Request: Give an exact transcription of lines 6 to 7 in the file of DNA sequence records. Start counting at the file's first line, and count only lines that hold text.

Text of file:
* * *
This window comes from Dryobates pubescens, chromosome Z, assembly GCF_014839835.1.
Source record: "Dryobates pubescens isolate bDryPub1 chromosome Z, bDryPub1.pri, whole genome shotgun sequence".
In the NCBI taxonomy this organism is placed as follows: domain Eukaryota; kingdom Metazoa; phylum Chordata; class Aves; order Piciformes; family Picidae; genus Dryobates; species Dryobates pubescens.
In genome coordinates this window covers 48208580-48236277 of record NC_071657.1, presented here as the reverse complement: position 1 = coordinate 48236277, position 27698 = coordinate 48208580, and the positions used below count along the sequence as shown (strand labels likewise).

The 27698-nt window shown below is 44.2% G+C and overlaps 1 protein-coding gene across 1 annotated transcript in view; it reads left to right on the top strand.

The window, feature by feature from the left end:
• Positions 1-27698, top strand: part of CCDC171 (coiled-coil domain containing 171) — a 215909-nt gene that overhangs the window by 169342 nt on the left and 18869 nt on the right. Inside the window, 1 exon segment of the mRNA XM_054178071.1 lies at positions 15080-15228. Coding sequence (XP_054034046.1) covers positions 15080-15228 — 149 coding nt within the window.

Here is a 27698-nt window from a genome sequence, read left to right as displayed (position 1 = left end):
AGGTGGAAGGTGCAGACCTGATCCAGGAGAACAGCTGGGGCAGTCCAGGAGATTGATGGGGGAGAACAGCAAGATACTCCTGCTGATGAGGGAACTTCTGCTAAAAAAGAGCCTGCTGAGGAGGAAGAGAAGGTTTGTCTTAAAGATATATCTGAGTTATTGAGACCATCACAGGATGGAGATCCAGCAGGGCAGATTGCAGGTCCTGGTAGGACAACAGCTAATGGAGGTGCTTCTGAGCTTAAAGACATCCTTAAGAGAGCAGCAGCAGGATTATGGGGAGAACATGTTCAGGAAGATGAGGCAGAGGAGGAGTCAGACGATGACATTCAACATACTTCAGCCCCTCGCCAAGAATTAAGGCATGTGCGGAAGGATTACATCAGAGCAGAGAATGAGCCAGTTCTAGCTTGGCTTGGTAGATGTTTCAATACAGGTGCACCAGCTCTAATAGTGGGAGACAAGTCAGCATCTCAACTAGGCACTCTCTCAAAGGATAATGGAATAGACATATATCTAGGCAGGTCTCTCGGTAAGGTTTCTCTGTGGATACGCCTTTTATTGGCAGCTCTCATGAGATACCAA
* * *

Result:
The window, feature by feature from the left end:
• Positions 1-27698, top strand: part of CCDC171 (coiled-coil domain containing 171) — a 215909-nt gene that overhangs the window by 169342 nt on the left and 18869 nt on the right. Inside the window, 1 exon segment of the mRNA XM_054178071.1 lies at positions 15080-15228. Coding sequence (XP_054034046.1) covers positions 15080-15228 — 149 coding nt within the window.